For hunters in a northern Indigenous community, not every moose caught by hunters is useful.
"Once they skin them, once they start to prepare them, they notice abnormalities underneath the skin, in the fat, in the meat, in the liver," said Troy Stuart, a hunter and lands manager with Bigstone Cree Nation.
He says the abnormalities appear to be cysts, and it's raising red flags for community members.
Stuart says the hunters don't bother eating those moose.
"They tell us, they tell people, they tell the community members but … nobody has gone to the extent to study what that is."
The nation is comprised of three communities, Calling Lake, Chipewyan Lake and Wabasca, located north of Edmonton.
The First Nation recently paired with scientists from the University of Calgary to investigate. Using kits supplied by the researchers, the hunters will take samples of the moose and send them to the lab for processing.
Janelle Baker, an assistant professor at Athabasca University in the department of anthropology, helped connect the nation to the U of C.
Baker says it's part of the research grant to implement environmental monitors within the Bigstone Cree Nation.
"The fact that land users, hunters, people on the land who know the habits and health of the animals … they're able to bring so much more insight," Baker said.
She notes that hunters can still take the moose home for consumption since the samples are fairly small.
The samples will be tested for possible illnesses, parasites and contaminants from the environment.
Not the first scientific pairing
Back in 2015, the nation started a joint initiative for a food sampling study, funded by the First Nations Environmental Contaminants Program.
Bigstone Cree Nation environmental monitors sampled 150 animals and plants. The partnership included McGill University's Centre for Indigenous Peoples' Nutrition and Environment.
Stuart says the community has also been helping the province monitor the water in the region as the nation has noticed changes like declining water flows.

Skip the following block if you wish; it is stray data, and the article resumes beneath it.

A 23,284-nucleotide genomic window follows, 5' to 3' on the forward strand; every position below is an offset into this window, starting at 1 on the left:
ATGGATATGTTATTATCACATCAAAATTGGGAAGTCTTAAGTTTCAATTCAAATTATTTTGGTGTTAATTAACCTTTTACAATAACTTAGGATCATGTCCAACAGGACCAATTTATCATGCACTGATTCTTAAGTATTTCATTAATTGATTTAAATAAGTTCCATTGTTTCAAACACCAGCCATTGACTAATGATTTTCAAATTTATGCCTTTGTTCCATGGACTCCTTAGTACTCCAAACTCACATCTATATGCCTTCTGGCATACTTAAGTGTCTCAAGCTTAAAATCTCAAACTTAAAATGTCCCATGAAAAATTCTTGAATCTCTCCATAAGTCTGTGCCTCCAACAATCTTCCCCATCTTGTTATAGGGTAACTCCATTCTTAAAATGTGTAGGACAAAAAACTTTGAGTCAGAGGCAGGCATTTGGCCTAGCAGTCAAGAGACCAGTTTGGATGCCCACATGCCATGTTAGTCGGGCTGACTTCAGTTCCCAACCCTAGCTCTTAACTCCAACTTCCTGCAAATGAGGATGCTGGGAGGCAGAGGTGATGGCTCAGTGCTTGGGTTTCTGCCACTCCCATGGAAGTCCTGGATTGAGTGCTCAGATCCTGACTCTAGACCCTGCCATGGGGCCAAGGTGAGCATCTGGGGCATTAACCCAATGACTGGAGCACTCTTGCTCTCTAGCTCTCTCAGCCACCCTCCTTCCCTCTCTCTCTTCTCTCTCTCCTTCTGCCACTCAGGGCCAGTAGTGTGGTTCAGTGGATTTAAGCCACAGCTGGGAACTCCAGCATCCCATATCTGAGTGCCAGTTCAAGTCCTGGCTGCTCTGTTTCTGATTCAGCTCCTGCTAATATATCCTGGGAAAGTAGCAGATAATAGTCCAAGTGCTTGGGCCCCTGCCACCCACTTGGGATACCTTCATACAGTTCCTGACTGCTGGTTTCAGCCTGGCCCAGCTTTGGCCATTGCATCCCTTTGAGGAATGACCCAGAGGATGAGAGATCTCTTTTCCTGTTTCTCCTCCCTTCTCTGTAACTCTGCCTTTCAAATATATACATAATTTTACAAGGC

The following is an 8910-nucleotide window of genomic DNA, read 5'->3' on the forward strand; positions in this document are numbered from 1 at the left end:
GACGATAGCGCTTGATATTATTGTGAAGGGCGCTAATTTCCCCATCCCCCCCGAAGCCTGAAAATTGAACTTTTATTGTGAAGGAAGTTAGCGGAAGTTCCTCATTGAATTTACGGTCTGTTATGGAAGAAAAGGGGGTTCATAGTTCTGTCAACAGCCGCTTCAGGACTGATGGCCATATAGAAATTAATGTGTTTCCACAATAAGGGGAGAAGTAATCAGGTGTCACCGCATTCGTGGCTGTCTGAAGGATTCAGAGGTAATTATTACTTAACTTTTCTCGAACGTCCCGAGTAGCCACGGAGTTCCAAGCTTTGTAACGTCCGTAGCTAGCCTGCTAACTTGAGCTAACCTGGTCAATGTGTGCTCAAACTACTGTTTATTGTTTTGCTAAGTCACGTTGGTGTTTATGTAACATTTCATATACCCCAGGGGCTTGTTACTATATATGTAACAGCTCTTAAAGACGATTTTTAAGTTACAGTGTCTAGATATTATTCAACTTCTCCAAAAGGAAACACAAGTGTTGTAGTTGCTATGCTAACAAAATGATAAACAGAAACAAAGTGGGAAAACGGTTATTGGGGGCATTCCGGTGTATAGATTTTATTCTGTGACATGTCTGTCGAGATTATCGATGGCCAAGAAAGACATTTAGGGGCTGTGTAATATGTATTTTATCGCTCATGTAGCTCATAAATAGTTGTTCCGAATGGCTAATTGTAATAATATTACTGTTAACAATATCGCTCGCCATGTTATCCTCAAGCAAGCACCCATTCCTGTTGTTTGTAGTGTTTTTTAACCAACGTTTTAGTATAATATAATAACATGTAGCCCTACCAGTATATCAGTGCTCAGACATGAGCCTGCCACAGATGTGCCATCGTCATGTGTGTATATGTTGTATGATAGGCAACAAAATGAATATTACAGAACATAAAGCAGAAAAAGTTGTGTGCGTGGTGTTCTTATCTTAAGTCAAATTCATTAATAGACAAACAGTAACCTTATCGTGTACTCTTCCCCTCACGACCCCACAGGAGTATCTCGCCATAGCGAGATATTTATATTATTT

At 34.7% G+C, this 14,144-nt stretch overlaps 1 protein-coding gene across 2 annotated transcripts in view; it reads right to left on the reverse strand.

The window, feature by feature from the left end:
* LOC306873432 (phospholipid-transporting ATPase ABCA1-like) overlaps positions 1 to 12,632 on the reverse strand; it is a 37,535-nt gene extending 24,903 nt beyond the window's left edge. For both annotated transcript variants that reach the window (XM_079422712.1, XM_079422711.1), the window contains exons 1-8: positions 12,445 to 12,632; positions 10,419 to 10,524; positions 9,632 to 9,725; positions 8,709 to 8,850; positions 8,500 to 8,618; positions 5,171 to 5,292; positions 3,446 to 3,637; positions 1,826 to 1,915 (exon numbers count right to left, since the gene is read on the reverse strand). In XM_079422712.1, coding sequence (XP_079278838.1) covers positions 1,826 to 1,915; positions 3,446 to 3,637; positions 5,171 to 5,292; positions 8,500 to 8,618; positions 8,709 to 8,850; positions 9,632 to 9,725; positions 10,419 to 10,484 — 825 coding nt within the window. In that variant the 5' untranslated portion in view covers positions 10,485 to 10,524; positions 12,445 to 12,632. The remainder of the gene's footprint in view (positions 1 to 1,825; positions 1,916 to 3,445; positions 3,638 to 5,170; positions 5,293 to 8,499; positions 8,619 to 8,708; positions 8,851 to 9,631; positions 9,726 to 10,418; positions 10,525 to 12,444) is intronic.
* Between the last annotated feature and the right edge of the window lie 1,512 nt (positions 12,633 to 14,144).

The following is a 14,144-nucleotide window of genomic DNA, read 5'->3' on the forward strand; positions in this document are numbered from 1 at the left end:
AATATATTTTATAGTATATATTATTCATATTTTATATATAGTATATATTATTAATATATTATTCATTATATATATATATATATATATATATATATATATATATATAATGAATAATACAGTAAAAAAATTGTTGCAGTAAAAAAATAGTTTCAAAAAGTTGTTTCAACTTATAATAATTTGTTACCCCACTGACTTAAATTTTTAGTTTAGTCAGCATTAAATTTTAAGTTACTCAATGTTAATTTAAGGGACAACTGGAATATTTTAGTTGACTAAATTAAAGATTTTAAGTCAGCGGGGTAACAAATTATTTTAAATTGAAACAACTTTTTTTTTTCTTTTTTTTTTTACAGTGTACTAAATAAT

He says the community is especially worried given the industrial development in the area like oil and gas and logging, along with other factors like the increased beaver population.
The community doesn't bother hunting or trapping them as much as they used to, he said, meaning the rodents are rampant and are plugging up the rivers with dams.
Stuart says he hopes the program will help establish trust between the community and researchers. He also hopes it will increase his community's confidence in the results by being involved in the sample collection.
"These kits that we're being provided … they don't need a scientist around to do (the sampling)," he said.
Some of the hunters were invited to the U of C to see how the samples are tested in the lab. It gave them the chance to meet with some members of the Arctic communities where a similar sampling project is being done on caribou.
Stuart says he hopes the project will help spread awareness of environmental issues within the nation.
"The reason we wanted to look at moose was because … we think of it more as a key indicator species for us," he said.
"People will be more concerned … when their food source is being threatened."
The top priority, he adds, is to find out what's happening in their environment.
"I don't want it to be too late," he said.
The samples will be collected over the coming months.